Keeping that in mind how we can simplify the process/interface here? Need to note that users want an process that they don't need to "remember" settings from another task, it should be self evident/intuitive. (hence we didn't add a catch all since it's an exception to the simple rule that all files are matched against all tasks (which BTW we broke when added the option to link monitor tasks to conversions tasks and are still looking for a way to undo/simplify that one)


Oct 28, 2015 at 7:54 PM
"Need to note that users want an process that they don't need to "remember" settings from another task, it should be self evident/intuitive. "

But you currently have to do that very thing now. You must remember to add (or remove) exclusions to any "catch all" processes one might have.

For intuitiveness you could identify any processing methods (or those waiting to be processed) by using font colors. Any process that uses the normal schema could be identified in black, any process that uses the alternative schema could be identified in red. This way a users can immediately identify which schema is being used.

As always, I thank you for your consideration.
Coordinator
Oct 28, 2015 at 8:38 PM
Correct and you have to check ALL the tasks, i.e the consistency of it at the expense of extra work.

So what you're proposing is have one catch all task that is processed if no other task matches?
That would be extremely complex, currently tasks can deny processing if the metadata filters don't match, filename filters don't match, monitor tasks don't match and a few more reasons.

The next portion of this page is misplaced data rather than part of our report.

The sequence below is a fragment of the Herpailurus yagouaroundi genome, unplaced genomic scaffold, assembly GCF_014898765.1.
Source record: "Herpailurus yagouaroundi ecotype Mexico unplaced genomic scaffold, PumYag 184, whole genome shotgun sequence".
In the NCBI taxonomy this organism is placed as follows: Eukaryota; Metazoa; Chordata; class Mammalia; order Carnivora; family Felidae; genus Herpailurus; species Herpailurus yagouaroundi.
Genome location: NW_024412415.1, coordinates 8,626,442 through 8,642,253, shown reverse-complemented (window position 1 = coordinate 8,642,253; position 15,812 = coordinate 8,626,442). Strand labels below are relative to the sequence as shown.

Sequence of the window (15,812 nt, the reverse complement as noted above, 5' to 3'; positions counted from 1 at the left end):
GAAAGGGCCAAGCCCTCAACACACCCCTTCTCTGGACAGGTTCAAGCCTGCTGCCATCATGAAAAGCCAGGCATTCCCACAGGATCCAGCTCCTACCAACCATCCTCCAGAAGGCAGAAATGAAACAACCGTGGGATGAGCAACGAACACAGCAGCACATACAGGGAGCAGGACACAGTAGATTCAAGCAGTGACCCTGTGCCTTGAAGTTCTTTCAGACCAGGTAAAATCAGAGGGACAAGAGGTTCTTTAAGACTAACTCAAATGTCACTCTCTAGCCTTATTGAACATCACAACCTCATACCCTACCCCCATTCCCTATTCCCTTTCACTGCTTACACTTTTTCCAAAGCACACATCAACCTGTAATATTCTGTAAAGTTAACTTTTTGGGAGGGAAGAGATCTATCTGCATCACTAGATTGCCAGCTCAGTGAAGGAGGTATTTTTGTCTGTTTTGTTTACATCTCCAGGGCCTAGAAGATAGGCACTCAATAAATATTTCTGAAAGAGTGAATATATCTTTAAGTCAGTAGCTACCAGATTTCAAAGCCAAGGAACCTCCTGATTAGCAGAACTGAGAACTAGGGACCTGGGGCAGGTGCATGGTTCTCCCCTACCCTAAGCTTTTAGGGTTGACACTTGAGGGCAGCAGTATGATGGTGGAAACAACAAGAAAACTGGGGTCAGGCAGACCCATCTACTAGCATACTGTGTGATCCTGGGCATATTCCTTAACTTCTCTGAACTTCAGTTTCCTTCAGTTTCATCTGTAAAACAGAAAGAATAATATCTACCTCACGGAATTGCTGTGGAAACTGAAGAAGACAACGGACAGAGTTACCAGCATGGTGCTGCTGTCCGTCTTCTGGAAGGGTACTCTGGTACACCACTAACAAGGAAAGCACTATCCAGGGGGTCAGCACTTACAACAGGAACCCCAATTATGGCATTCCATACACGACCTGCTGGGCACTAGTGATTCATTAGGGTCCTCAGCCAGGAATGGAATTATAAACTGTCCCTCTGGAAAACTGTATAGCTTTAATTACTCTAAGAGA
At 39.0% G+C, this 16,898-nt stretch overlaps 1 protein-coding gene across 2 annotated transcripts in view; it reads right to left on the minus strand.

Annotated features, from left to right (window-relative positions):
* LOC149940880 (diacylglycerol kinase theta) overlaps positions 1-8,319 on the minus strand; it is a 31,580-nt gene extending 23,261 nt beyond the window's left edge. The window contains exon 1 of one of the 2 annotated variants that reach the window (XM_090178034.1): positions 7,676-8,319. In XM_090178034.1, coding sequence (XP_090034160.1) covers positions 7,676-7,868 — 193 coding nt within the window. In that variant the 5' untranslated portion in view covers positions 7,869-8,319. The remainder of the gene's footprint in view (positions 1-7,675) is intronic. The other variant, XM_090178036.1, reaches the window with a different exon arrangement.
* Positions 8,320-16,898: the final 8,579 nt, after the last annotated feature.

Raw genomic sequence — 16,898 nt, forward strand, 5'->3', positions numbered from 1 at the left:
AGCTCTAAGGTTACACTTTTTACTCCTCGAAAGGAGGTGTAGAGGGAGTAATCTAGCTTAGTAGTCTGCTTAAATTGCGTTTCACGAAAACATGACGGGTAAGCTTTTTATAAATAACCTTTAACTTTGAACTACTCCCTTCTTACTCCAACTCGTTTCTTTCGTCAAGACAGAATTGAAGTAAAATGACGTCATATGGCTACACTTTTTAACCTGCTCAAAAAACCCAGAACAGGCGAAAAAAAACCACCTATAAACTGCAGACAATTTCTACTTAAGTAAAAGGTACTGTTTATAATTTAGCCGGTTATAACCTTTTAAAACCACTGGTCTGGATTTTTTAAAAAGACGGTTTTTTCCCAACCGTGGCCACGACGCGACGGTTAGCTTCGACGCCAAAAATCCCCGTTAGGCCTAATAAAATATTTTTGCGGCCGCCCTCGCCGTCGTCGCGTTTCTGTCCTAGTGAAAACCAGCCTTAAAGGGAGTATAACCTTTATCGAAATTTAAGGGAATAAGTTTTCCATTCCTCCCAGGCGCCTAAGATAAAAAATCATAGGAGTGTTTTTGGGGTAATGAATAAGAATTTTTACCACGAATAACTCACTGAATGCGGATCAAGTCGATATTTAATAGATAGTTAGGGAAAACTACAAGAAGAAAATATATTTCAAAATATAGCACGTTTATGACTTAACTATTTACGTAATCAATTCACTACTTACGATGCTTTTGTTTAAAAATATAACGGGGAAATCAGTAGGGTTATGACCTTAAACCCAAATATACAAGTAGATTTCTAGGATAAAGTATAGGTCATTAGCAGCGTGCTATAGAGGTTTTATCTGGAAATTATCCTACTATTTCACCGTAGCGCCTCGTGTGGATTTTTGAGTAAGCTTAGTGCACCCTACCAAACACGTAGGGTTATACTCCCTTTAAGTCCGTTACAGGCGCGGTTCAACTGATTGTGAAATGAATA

How will the user be able to remember all this? (currently each task operates independently so there is co dependency and hence the simplicity of it at the expense of extra work as you pointed out).



Oct 28, 2015 at 10:46 PM
Edited Oct 28, 2015 at 10:47 PM
"So what you're proposing is have one catch all task that is processed if no other task matches?"

No, that is not what I'm proposing.

1) The ability to position the conversion tasks with-in the list of tasks already exists, which I assume allows for linear progression of processing tasks (starts from top to bottom I think right?).

The only thing I'm suggesting is adding an option to the task the would allow the prepossessing code to stop processing any lower conversion tasks that may meet the trigger criteria for the current task.

A picture may be worth a thousand words... :-)

http://www.imagebam.com/image/e807bf443638145
Coordinator
Oct 28, 2015 at 11:18 PM
Okay so how does one indicate it? If a file (remember there are multiple monitor tasks and hence multiple files coming from different places) matches a task and say the option to stop further processing of tasks is checked, how is the user notified that the rest of the tasks will not be processed? (you can't change the color, it's processing multiple files in real time).

Oct 28, 2015 at 11:38 PM
Edited Oct 28, 2015 at 11:40 PM
I'm presuming the filter matching engine doesn't care where the files are coming from? I assumed the engine simply matched the criteria to each of the tasks? If it matches, it runs the task? I could be all wrong here as this is just an observational guess on my part.. :-)

I'm not sure the users would need to know visually that lower tasks that matches the same criteria that triggered the first where skipped. Although you could add a note to the log that a 2nd, criteria matching task, was skipped due to the active setting on the current.